An example of the trend was recently displayed along the walls of Vancouver's Plato's Closet consignment shop. A mannequin was dressed in a Southwestern-print mini with a geometric-print tank. A rule of thumb is to tie the pieces together with a dominant color. In this case, it was a bright pink. To bring out the pink, Plato's Closet employees added a bright pink fringe purse with a long strap and a Southwest-print belt.
"You can work with what you have," said Mary Foster, assistant manager at Plato's Closet. "You might even be able to wear your favorite shirt with your favorite skirt" -- even if they're different colors or different patterns.
Maxi skirts, which are long skirts that go to the ankle, had a rare appearance earlier this year. They're now on their way out, replaced by mid-length skirts known as midis. A shorter hemline means a new skirt isn't necessary. Some basic sewing skills allow a maxi skirt to easily become a midi. Hem the skirt to just under the kneecap. Another easy sewing project is to add cuffs to existing pants or shorts, Fasilis said.
• Identify wardrobe gaps.
After a wardrobe inventory has been completed and new combinations explored, it's time to decide whether to buy anything to tie existing garments together.
Make a list of needs and desires.
If you have money for one item, Cox suggested an accessory.
"An accessory is a very good way to change up your look without spending a lot of money," Cox said.
A scarf like Mercer's is one example. Fasilis paired Mercer's scarf with a blue blouse and black pencil skirt.
A scarf can exhibit a trendy print or color, change the look of multiple outfits and provide warmth during chilly mornings and evenings, Fasilis said.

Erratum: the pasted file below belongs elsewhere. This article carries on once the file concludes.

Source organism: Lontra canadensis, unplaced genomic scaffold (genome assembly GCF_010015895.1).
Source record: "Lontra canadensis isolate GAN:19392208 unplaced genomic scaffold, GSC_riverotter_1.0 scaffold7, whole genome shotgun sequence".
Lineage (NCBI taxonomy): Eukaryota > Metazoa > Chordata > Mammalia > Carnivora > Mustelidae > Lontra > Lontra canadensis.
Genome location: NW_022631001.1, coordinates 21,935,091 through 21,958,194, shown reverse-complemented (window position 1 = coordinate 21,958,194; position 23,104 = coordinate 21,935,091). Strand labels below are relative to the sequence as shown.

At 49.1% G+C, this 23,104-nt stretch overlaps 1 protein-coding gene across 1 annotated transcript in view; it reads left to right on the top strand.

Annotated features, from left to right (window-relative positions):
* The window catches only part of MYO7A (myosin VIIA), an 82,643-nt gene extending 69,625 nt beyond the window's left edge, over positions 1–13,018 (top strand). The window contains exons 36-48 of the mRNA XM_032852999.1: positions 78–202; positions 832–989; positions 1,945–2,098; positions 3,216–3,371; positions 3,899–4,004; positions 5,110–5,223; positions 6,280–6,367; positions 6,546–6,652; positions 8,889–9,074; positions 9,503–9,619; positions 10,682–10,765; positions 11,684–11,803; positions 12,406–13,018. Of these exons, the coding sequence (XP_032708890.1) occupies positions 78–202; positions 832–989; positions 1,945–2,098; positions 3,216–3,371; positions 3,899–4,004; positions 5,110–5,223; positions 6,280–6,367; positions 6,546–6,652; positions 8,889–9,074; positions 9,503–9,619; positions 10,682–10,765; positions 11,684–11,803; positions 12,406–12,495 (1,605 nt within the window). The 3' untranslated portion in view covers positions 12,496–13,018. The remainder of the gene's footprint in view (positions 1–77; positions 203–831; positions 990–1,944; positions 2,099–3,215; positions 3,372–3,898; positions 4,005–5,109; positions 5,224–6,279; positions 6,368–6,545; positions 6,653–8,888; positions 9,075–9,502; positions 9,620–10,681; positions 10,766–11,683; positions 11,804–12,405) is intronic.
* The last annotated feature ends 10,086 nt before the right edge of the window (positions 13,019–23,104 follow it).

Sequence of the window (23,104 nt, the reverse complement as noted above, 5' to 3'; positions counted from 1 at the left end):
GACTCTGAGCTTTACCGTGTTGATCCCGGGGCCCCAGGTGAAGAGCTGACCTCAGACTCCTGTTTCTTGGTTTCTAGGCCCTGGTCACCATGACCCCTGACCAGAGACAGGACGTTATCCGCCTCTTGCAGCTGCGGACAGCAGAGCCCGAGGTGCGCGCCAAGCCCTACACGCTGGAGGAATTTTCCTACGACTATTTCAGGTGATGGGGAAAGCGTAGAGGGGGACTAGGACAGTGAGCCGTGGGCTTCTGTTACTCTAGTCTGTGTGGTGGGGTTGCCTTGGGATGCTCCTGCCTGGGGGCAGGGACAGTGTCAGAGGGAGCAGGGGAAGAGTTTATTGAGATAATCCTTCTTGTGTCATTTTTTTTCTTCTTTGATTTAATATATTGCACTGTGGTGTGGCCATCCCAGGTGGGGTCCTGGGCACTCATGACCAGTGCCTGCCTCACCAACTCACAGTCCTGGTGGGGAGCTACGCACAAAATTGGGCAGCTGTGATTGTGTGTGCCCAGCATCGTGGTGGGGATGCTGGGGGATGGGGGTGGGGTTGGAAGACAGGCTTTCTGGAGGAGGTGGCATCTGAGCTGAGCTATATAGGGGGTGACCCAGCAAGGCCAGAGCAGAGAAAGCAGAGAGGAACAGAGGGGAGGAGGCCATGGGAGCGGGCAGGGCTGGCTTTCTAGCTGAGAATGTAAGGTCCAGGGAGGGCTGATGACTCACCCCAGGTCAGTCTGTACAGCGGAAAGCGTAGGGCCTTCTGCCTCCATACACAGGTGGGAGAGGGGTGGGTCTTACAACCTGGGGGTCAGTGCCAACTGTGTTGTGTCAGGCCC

The Pacific Northwest's climate is a factor to consider when identifying a list of items to buy. Skimpy summer separates or strapless dresses may not be the best investment, Cox said.
Instead, choose clothes that can do double duty.
Some examples are a brightly-hued blouse that can be worn under a sweater in the fall or trousers, which can be worn in any season, Cox said.
When it's time to buy, start with the lowest-cost options. One of those may be swapping clothes with a friend, or consigning existing clothes and using the credit to purchase "new" items at a consignment store such as Plato's Closet.
Theresa Curran, 48, a coffee service saleswoman from Boring, Ore., said she sifts through her wardrobe every season and discards items that are outdated, don't work for her or that she's bored of. One way she updates her look without spending a lot of money is to sell her unwanted clothes at Plato's Closet and use the cash to buy items to update her wardrobe. (The Vancouver store is in her sales territory). She said she often finds garments for less than $10 that would cost her more at a department store.
"One time, I found Nike running shoes for $12," she said.
Fashion experts recommend sticking with classic items that can span multiple seasons or be easily modified. If a trend is appealing, choose a trendy piece from a low-cost store such as Forever 21, Fasilis said. Buy the look for less because it might only last for the season, she said.